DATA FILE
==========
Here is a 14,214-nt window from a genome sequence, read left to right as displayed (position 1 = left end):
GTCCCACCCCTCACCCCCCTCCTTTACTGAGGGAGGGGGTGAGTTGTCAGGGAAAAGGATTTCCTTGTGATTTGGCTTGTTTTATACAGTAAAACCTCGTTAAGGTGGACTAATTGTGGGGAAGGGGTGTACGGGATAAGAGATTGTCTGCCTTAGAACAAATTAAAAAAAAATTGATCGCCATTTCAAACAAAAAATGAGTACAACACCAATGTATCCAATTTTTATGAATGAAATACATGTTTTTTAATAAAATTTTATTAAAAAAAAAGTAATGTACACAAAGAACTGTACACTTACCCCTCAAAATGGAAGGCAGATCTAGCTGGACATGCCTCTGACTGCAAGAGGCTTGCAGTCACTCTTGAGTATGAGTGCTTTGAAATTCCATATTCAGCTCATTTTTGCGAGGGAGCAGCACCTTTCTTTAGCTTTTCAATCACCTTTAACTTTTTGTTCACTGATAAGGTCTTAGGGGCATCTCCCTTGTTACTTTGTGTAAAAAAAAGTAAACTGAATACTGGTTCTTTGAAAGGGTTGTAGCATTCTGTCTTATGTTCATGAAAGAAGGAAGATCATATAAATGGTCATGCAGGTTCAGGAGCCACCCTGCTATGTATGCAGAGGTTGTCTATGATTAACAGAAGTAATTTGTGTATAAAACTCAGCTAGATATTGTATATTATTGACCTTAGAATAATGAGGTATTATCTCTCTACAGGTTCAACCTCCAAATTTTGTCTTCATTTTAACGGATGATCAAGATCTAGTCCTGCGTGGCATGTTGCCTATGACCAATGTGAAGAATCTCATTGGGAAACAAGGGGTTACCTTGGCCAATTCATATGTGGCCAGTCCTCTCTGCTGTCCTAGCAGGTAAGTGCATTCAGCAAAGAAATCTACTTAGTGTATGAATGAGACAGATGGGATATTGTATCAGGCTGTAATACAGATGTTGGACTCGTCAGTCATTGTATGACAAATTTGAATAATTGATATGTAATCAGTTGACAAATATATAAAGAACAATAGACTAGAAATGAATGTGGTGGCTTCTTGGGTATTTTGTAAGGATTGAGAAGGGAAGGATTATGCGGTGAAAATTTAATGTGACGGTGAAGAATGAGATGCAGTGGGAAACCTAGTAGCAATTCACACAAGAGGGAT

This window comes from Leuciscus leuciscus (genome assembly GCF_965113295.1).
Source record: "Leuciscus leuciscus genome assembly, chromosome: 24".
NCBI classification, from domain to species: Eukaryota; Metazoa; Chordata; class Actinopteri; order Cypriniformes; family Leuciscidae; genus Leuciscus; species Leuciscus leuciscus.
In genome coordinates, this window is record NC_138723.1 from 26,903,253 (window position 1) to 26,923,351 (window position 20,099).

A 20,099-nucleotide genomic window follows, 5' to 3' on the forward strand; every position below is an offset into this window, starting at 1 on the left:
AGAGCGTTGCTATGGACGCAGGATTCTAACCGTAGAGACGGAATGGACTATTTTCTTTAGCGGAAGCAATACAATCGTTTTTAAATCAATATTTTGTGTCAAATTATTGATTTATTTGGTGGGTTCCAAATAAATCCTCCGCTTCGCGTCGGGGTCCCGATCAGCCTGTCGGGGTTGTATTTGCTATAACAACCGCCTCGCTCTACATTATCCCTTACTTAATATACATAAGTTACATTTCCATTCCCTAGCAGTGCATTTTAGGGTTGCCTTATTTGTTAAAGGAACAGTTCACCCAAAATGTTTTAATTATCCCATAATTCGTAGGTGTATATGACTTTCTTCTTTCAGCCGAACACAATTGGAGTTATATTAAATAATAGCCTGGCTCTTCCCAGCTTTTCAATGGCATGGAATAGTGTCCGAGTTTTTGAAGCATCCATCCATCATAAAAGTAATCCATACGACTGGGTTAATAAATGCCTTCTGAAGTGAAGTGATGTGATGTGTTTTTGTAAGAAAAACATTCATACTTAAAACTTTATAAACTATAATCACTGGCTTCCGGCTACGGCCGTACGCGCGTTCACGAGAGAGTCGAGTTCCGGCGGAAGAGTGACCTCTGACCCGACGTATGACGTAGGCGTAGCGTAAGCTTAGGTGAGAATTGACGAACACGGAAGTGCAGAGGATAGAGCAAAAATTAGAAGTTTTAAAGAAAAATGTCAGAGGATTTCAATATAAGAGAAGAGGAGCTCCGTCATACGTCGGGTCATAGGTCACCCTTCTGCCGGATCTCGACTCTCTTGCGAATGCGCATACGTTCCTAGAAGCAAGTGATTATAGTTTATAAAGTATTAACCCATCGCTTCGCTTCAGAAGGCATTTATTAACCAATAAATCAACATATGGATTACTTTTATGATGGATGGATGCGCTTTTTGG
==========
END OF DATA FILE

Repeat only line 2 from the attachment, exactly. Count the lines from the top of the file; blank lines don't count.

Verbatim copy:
GTCCCACCCCTCACCCCCCTCCTTTACTGAGGGAGGGGGTGAGTTGTCAGGGAAAAGGATTTCCTTGTGATTTGGCTTGTTTTATACAGTAAAACCTCGTTAAGGTGGACTAATTGTGGGGAAGGGGTGTACGGGATAAGAGATTGTCTGCCTTAGAACAAATTAAAAAAAAATTGATCGCCATTTCAAACAAAAAATGAGTACAACACCAATGTATCCAATTTTTATGAATGAAATACATGTTTTTTAATAAAATTTTATTAAAAAAAAAGTAATGTACACAAAGAACTGTACACTTACCCCTCAAAATGGAAGGCAGATCTAGCTGGACATGCCTCTGACTGCAAGAGGCTTGCAGTCACTCTTGAGTATGAGTGCTTTGAAATTCCATATTCAGCTCATTTTTGCGAGGGAGCAGCACCTTTCTTTAGCTTTTCAATCACCTTTAACTTTTTGTTCACTGATAAGGTCTTAGGGGCATCTCCCTTGTTACTTTGTGTAAAAAAAAGTAAACTGAATACTGGTTCTTTGAAAGGGTTGTAGCATTCTGTCTTATGTTCATGAAAGAAGGAAGATCATATAAATGGTCATGCAGGTTCAGGAGCCACCCTGCTATGTATGCAGAGGTTGTCTATGATTAACAGAAGTAATTTGTGTATAAAACTCAGCTAGATATTGTATATTATTGACCTTAGAATAATGAGGTATTATCTCTCTACAGGTTCAACCTCCAAATTTTGTCTTCATTTTAACGGATGATCAAGATCTAGTCCTGCGTGGCATGTTGCCTATGACCAATGTGAAGAATCTCATTGGGAAACAAGGGGTTACCTTGGCCAATTCATATGTGGCCAGTCCTCTCTGCTGTCCTAGCAGGTAAGTGCATTCAGCAAAGAAATCTACTTAGTGTATGAATGAGACAGATGGGATATTGTATCAGGCTGTAATACAGATGTTGGACTCGTCAGTCATTGTATGACAAATTTGAATAATTGATATGTAATCAGTTGACAAATATATAAAGAACAATAGACTAGAAATGAATGTGGTGGCTTCTTGGGTATTTTGTAAGGATTGAGAAGGGAAGGATTATGCGGTGAAAATTTAATGTGACGGTGAAGAATGAGATGCAGTGGGAAACCTAGTAGCAATTCACACAAGAGGGAT